Hot water flow (driven by pumps) occurs continually. Whilst flowing through the pipework the hot water loses heat energy to the environment.
The temperature loss on the way through the circulation cycle depends on -
Often the water, which went into circulation at 60° C, returns to the calorifier at 45-55°C. This loss of heat energy must be replaced to bring the water back to 60° C.
- The size, age and insulation of the piping system.
- The temperature differential between the water in the pipe and the ambient air temperature around the pipework.
- The time that the water is in the pipe.
A high volume of water circulation coupled with a high temperature loss will result in a large energy demand.
Heat loss can be reduced in a number of ways, one of the simplest is to reduce the hot water temperature to reduce the rate of heat loss. The graph below shows the effect that temperature differential (the difference between the hot water temperature and the ambient temperature around the pipe) can have. As you can see, a 2" pipe will lose around 94 W/m if the temperature differential is 38° C, of the temperature differential is reduced to 22° C the heat loss will drop to 60 W/m.
Example If a water system circulates 4,000 litres per hour and if the boiler outflow temperature is 60°C and the return is 55°C we can easily calculate how much energy is needed to return the water to 60°C.
The calculation is as follows - flow rate (m3) x heat loss (°C) x specific heat capacity of water (1.16)
So for our example = 4 x 5 x 1.16 = 23.2kWh per hour.
To find the cost we multiply the kWh requirements by the fuel cost and the boiler efficiency expressed as a decimal.
Assuming that gas costs £0.04p per kWh and that the boiler has a 70% efficiency -
23.2 x (£0.04/0.7) = £1.33 per hour = £31.92 per day = £11,650 per annum.
By lowering the temperature of the water, the rate of heat loss can be reduced. Based on the above graph, if the temperature differential (between the hot water and room temperature) is dropped from 38°C to 22°C (i.e. the water temperature lowered by 16°C) then the energy loss would be reduced by around 1/3 and the annual saving would be around £4,000.
It should also be noted that condensing boilers don't actually condense if the return water temperature is above 55°C, as this is the dew point. If the return water is above 55°C then the boiler efficiency can drop by 10%.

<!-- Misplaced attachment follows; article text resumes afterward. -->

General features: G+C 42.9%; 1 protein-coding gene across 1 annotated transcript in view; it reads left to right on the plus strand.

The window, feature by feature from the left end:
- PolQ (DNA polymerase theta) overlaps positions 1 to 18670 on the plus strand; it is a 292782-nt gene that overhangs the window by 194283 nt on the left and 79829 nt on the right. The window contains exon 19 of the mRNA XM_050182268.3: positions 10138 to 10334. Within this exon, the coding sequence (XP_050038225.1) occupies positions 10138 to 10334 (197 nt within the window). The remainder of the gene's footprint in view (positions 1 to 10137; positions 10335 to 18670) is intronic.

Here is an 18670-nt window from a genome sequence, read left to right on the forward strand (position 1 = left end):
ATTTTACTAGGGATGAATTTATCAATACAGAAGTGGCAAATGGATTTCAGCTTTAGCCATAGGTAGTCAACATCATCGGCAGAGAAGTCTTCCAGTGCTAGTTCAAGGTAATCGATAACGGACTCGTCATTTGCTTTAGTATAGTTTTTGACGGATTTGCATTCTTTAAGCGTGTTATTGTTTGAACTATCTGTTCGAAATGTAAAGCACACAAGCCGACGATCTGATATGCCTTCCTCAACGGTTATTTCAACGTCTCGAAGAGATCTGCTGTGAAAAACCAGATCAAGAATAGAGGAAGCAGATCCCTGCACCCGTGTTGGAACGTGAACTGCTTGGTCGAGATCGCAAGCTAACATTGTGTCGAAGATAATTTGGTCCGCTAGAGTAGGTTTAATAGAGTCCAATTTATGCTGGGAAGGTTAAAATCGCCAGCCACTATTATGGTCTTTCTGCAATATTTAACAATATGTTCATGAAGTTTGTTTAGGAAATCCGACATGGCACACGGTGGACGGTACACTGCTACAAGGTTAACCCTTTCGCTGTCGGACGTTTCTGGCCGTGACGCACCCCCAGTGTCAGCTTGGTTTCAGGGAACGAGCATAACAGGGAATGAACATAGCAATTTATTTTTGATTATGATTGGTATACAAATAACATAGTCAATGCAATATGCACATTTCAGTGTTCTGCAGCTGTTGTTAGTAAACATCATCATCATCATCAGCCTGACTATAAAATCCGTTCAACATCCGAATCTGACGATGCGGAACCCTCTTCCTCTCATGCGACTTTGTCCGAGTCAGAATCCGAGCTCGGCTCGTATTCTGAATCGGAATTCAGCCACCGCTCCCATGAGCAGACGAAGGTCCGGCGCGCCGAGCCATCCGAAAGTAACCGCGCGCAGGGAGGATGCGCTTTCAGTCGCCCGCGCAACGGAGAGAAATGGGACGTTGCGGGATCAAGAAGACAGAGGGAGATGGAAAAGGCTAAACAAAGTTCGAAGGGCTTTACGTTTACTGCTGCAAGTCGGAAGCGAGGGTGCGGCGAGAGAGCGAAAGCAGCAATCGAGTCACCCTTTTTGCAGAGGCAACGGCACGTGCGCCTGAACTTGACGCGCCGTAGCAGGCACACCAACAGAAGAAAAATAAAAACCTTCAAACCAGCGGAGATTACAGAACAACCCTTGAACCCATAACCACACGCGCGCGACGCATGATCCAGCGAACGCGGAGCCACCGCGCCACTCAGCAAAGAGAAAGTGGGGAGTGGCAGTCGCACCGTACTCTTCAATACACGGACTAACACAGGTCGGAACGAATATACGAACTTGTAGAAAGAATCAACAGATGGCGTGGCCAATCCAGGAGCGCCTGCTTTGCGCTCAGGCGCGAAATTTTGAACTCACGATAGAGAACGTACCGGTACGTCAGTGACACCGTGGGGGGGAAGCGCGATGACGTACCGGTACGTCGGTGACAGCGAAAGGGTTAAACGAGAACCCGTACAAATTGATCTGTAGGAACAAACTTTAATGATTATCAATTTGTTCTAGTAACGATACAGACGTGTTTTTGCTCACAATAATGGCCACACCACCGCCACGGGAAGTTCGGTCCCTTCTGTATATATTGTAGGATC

It is fairly east to take temperature readings at the boiler outflow and return points and to measure the heat loss. The flow rate in the pipework system can be estimated based on the circulation pump specifications or can be measured using an ultra-sonic flow meter (we can rent you one of these). All we then need to know is some basic details about pipe materials, pipe diameters, pipe insulation and expected water use and we can estimate the financial impact of heat loss and estimate the reduction that we could achieve by using the Aquadron system as an alternative to thermal treatment.
How the Aquadron Addresses Legionella and Reduces Heat Loss
The Aquadron treats all of the water that passes through the system, it does this by proportionally dosing all of the water with Anolyte, 24 hours a day, seven days a week. The Anolyte passes through the whole system, removing biofilm and killing bacteria, it even works in the shower heads and taps, at a point that is beyond the thermal mixing valves and that is not protected by thermal treatment. This ensures that Legionella colonies can not form in the pipework system.
Once the system has been disinfected it is possible to operate without the thermal barrier, this means that water temperatures can be reduced. This reduces heat loss and saves energy and money - the net effect is that you get improved water treatment with far higher levels of safety and energy savings pay for the system.
for more details on the Aquadron Legionella System. Click here
for project examples in hospitals and care homes.